The Army had built utilitarian barracks for freedmen, but shelter remained insufficient. The women learned of the Army’s solution to one aspect of the shortage: house orphans in a newly built smallpox hospital south of town. Julia Wilbur wrote to her Rochester sponsors: “Dr. B [John Bigelow, a New York physician working in Alexandria] says he means to have all the orphans taken out there & kept & the same old women & nurses that take care of the sick can take care of the children. Would you think such an idea could enter the head of a sane, Christian man wh[ich] he proposes to be?”[9] The two women didn’t need medical training to recognize the folly of exposing healthy children to this contagious disease. They protested to the military governor, a mercurial general named John Slough.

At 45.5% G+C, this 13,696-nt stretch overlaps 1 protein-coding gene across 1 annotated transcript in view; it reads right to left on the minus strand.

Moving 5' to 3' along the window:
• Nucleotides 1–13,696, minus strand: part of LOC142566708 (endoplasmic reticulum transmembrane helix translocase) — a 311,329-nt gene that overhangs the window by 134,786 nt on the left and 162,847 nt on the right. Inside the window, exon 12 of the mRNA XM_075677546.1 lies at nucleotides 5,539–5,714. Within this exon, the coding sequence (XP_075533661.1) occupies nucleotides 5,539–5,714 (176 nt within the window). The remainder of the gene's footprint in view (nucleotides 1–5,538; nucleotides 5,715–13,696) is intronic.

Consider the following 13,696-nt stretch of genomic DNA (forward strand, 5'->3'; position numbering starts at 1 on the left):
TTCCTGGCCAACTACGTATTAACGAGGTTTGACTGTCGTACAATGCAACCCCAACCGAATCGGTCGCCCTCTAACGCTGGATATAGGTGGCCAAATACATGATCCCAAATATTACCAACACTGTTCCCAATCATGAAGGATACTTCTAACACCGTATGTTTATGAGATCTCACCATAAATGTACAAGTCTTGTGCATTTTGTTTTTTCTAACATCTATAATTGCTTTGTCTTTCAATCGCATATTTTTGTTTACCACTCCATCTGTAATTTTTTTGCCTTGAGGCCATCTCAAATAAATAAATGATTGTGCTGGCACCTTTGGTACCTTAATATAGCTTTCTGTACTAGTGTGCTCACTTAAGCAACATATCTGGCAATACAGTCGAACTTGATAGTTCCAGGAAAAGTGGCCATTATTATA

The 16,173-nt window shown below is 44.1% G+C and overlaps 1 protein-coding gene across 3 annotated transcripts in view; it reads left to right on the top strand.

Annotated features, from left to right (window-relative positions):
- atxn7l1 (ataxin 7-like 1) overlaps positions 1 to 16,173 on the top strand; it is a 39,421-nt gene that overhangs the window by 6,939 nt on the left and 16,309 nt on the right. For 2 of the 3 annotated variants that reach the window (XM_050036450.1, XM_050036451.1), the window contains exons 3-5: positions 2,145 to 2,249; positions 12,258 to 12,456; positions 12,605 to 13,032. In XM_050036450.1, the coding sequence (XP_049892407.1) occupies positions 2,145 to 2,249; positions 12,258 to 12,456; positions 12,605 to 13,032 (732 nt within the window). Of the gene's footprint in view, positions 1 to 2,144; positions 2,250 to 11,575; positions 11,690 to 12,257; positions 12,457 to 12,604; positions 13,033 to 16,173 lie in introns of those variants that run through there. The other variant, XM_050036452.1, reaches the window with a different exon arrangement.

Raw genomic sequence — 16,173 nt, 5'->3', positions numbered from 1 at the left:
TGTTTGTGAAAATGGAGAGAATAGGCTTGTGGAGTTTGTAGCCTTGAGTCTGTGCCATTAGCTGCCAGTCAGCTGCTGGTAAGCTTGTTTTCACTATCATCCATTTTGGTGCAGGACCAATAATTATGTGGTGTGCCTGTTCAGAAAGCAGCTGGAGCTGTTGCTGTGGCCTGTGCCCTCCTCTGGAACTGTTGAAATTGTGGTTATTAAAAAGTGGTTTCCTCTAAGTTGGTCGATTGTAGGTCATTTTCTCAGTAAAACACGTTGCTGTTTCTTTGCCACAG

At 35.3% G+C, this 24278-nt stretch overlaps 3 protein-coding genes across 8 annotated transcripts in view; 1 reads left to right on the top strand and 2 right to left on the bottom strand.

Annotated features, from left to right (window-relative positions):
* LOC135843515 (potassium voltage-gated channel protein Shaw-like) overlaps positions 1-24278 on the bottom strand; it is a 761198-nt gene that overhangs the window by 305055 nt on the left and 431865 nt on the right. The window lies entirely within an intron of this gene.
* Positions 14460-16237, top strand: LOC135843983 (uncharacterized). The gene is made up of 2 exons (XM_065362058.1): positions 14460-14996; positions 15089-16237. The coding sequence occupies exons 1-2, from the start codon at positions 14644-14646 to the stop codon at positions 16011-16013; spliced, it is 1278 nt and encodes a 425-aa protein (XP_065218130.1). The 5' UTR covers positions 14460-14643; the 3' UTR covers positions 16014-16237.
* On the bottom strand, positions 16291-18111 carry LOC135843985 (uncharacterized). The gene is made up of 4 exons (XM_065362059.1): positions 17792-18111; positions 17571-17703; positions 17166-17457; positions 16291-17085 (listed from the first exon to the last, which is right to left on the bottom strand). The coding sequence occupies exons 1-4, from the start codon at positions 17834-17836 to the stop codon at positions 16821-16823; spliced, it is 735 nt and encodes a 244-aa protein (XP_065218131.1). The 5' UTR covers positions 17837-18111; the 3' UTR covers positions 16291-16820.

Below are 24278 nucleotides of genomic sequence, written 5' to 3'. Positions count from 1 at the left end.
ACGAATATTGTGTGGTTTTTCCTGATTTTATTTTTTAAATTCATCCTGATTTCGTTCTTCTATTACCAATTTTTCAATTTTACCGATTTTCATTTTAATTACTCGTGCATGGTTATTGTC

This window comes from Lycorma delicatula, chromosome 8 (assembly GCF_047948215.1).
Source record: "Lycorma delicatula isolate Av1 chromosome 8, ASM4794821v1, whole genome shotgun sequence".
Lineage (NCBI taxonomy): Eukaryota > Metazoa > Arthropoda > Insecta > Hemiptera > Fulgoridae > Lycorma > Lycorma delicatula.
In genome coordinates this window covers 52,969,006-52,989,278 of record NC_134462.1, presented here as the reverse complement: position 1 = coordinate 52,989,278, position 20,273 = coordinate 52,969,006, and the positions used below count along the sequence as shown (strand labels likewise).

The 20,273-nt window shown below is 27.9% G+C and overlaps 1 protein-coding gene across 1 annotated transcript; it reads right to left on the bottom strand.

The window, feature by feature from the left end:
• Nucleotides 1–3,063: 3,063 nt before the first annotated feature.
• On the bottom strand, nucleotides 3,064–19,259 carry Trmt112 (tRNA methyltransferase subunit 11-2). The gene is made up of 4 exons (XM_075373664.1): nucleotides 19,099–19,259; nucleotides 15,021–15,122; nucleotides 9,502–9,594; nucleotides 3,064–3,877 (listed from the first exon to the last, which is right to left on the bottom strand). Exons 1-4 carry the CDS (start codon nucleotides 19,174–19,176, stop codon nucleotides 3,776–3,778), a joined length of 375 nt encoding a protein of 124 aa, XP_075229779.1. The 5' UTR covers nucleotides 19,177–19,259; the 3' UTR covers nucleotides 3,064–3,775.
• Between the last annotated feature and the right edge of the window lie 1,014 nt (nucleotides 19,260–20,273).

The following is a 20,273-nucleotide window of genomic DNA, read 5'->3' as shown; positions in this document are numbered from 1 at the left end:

The idea that two civilian women—including an African American—went “to the top” to lodge a complaint was extraordinary. They realized it as well. “My friend, this was really a great undertaking for us; we are in such a state of nervous excitement, that we were all of a trouble, & we had such a head ache too!” Wilbur wrote back to her Rochester sponsors. “Mrs. Jacobs spoke very handsomely to him, & when pleading for these children, said she ‘I have been a slave myself.’”[10] They stopped the move. And it is doubtful that Slough had ever spoken with a black woman in this kind of meeting before.

This photograph of the Jacobs School was distributed to Northern supporters. Note the “x” under Harriet Jacobs in the group and handwritten notation “H Jacobs, an ex slave” in the right hand corner. Courtesy of the Robert Langmuir African American Photograph Collection, Stuart A. Rose Manuscript, Archives, and Rare Book Library, Emory University.